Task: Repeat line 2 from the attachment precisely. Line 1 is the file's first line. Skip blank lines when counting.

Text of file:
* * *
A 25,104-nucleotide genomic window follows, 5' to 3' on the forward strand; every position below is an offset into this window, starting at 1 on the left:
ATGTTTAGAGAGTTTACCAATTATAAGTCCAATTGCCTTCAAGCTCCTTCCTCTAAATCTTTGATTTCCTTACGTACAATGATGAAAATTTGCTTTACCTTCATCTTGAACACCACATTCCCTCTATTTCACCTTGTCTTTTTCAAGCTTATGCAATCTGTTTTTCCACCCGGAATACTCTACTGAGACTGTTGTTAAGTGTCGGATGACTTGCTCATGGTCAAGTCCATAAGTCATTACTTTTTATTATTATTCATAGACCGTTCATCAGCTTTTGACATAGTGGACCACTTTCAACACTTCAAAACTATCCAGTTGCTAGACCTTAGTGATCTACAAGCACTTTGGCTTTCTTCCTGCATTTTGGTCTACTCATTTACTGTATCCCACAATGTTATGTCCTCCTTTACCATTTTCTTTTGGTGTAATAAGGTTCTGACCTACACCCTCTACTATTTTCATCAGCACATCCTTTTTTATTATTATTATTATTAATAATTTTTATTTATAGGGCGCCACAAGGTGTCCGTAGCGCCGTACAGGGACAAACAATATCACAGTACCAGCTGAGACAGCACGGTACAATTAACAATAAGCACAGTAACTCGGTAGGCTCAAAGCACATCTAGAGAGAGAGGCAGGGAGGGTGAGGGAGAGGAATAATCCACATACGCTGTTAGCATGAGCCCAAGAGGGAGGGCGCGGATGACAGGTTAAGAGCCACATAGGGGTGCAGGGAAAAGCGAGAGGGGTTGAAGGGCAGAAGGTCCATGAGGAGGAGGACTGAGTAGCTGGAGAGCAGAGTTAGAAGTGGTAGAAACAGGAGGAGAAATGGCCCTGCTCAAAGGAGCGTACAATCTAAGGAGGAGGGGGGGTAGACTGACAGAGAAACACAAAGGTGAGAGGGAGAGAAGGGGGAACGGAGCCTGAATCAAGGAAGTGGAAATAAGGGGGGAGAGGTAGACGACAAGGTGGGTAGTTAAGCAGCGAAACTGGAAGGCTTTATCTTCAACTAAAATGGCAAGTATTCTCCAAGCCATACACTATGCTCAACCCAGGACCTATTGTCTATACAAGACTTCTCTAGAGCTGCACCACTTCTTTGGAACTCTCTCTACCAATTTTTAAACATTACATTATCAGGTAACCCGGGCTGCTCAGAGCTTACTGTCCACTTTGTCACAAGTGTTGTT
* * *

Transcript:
ATGTTTAGAGAGTTTACCAATTATAAGTCCAATTGCCTTCAAGCTCCTTCCTCTAAATCTTTGATTTCCTTACGTACAATGATGAAAATTTGCTTTACCTTCATCTTGAACACCACATTCCCTCTATTTCACCTTGTCTTTTTCAAGCTTATGCAATCTGTTTTTCCACCCGGAATACTCTACTGAGACTGTTGTTAAGTGTCGGATGACTTGCTCATGGTCAAGTCCATAAGTCATTACTTTTTATTATTATTCATAGACCGTTCATCAGCTTTTGACATAGTGGACCACTTTCAACACTTCAAAACTATCCAGTTGCTAGACCTTAGTGATCTACAAGCACTTTGGCTTTCTTCCTGCATTTTGGTCTACTCATTTACTGTATCCCACAATGTTATGTCCTCCTTTACCATTTTCTTTTGGTGTAATAAGGTTCTGACCTACACCCTCTACTATTTTCATCAGCACATCCTTTTTTATTATTATTATTATTAATAATTTTTATTTATAGGGCGCCACAAGGTGTCCGTAGCGCCGTACAGGGACAAACAATATCACAGTACCAGCTGAGACAGCACGGTACAATTAACAATAAGCACAGTAACTCGGTAGGCTCAAAGCACATCTAGAGAGAGAGGCAGGGAGGGTGAGGGAGAGGAATAATCCACATACGCTGTTAGCATGAGCCCAAGAGGGAGGGCGCGGATGACAGGTTAAGAGCCACATAGGGGTGCAGGGAAAAGCGAGAGGGGTTGAAGGGCAGAAGGTCCATGAGGAGGAGGACTGAGTAGCTGGAGAGCAGAGTTAGAAGTGGTAGAAACAGGAGGAGAAATGGCCCTGCTCAAAGGAGCGTACAATCTAAGGAGGAGGGGGGGTAGACTGACAGAGAAACACAAAGGTGAGAGGGAGAGAAGGGGGAACGGAGCCTGAATCAAGGAAGTGGAAATAAGGGGGGAGAGGTAGACGACAAGGTGGGTAGTTAAGCAGCGAAACTGGAAGGCTTTATCTTCAACTAAAATGGCAAGTATTCTCCAAGCCATACACTATGCTCAACCCAGGACCTATTGTCTATACAAGACTTCTCTAGAGCTGCACCACTTCTTTGGAACTCTCTCTACCAATTTTTAAACATTACATTATCAGGTAACCCGGGCTGCTCAGAGCTTACTGTCCACTTTGTCACAAGTGTTGTT